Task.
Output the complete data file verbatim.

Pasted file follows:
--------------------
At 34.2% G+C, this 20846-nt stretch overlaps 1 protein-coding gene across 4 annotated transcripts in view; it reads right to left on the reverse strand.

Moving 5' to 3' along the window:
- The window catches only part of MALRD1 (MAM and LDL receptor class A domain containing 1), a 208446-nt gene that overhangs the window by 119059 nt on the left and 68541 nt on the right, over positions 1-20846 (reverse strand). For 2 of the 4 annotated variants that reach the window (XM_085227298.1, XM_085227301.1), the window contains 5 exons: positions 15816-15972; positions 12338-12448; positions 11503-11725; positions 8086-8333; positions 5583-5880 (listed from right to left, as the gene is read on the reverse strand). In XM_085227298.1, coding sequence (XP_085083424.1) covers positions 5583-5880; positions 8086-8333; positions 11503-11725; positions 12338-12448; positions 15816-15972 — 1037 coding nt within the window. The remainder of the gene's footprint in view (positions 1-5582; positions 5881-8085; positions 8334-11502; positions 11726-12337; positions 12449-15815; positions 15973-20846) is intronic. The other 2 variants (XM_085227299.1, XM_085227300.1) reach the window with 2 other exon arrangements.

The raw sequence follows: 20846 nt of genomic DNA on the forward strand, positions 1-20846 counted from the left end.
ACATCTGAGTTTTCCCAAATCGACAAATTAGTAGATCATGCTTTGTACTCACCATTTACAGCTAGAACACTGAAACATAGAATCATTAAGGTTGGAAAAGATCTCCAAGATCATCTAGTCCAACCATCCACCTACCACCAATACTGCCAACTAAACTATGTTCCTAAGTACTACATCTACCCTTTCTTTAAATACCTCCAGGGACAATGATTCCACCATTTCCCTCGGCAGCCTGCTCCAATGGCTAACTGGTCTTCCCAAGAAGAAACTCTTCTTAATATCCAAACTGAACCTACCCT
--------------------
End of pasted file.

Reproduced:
At 34.2% G+C, this 20846-nt stretch overlaps 1 protein-coding gene across 4 annotated transcripts in view; it reads right to left on the reverse strand.

Moving 5' to 3' along the window:
- The window catches only part of MALRD1 (MAM and LDL receptor class A domain containing 1), a 208446-nt gene that overhangs the window by 119059 nt on the left and 68541 nt on the right, over positions 1-20846 (reverse strand). For 2 of the 4 annotated variants that reach the window (XM_085227298.1, XM_085227301.1), the window contains 5 exons: positions 15816-15972; positions 12338-12448; positions 11503-11725; positions 8086-8333; positions 5583-5880 (listed from right to left, as the gene is read on the reverse strand). In XM_085227298.1, coding sequence (XP_085083424.1) covers positions 5583-5880; positions 8086-8333; positions 11503-11725; positions 12338-12448; positions 15816-15972 — 1037 coding nt within the window. The remainder of the gene's footprint in view (positions 1-5582; positions 5881-8085; positions 8334-11502; positions 11726-12337; positions 12449-15815; positions 15973-20846) is intronic. The other 2 variants (XM_085227299.1, XM_085227300.1) reach the window with 2 other exon arrangements.

The raw sequence follows: 20846 nt of genomic DNA on the forward strand, positions 1-20846 counted from the left end.
ACATCTGAGTTTTCCCAAATCGACAAATTAGTAGATCATGCTTTGTACTCACCATTTACAGCTAGAACACTGAAACATAGAATCATTAAGGTTGGAAAAGATCTCCAAGATCATCTAGTCCAACCATCCACCTACCACCAATACTGCCAACTAAACTATGTTCCTAAGTACTACATCTACCCTTTCTTTAAATACCTCCAGGGACAATGATTCCACCATTTCCCTCGGCAGCCTGCTCCAATGGCTAACTGGTCTTCCCAAGAAGAAACTCTTCTTAATATCCAAACTGAACCTACCCT